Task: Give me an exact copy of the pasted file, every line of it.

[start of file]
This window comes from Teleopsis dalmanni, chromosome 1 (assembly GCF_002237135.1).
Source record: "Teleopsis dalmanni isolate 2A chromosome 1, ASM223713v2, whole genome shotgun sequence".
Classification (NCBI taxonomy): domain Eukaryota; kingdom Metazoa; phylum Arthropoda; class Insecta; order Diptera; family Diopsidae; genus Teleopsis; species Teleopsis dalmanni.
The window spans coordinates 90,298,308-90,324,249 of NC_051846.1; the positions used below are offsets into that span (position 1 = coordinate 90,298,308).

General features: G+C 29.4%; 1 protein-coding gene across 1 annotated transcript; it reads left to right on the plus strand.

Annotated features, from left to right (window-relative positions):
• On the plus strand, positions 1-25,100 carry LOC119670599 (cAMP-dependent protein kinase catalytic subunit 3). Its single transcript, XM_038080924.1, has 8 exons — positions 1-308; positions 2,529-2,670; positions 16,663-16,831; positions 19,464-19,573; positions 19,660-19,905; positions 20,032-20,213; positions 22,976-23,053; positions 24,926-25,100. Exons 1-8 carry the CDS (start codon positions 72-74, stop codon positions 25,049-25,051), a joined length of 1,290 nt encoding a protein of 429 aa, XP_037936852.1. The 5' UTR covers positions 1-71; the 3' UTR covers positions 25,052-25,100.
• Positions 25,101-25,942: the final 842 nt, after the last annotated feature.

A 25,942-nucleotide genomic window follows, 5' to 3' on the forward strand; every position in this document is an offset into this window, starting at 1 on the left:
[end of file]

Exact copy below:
This window comes from Teleopsis dalmanni, chromosome 1 (assembly GCF_002237135.1).
Source record: "Teleopsis dalmanni isolate 2A chromosome 1, ASM223713v2, whole genome shotgun sequence".
Classification (NCBI taxonomy): domain Eukaryota; kingdom Metazoa; phylum Arthropoda; class Insecta; order Diptera; family Diopsidae; genus Teleopsis; species Teleopsis dalmanni.
The window spans coordinates 90,298,308-90,324,249 of NC_051846.1; the positions used below are offsets into that span (position 1 = coordinate 90,298,308).

General features: G+C 29.4%; 1 protein-coding gene across 1 annotated transcript; it reads left to right on the plus strand.

Annotated features, from left to right (window-relative positions):
• On the plus strand, positions 1-25,100 carry LOC119670599 (cAMP-dependent protein kinase catalytic subunit 3). Its single transcript, XM_038080924.1, has 8 exons — positions 1-308; positions 2,529-2,670; positions 16,663-16,831; positions 19,464-19,573; positions 19,660-19,905; positions 20,032-20,213; positions 22,976-23,053; positions 24,926-25,100. Exons 1-8 carry the CDS (start codon positions 72-74, stop codon positions 25,049-25,051), a joined length of 1,290 nt encoding a protein of 429 aa, XP_037936852.1. The 5' UTR covers positions 1-71; the 3' UTR covers positions 25,052-25,100.
• Positions 25,101-25,942: the final 842 nt, after the last annotated feature.

A 25,942-nucleotide genomic window follows, 5' to 3' on the forward strand; every position in this document is an offset into this window, starting at 1 on the left: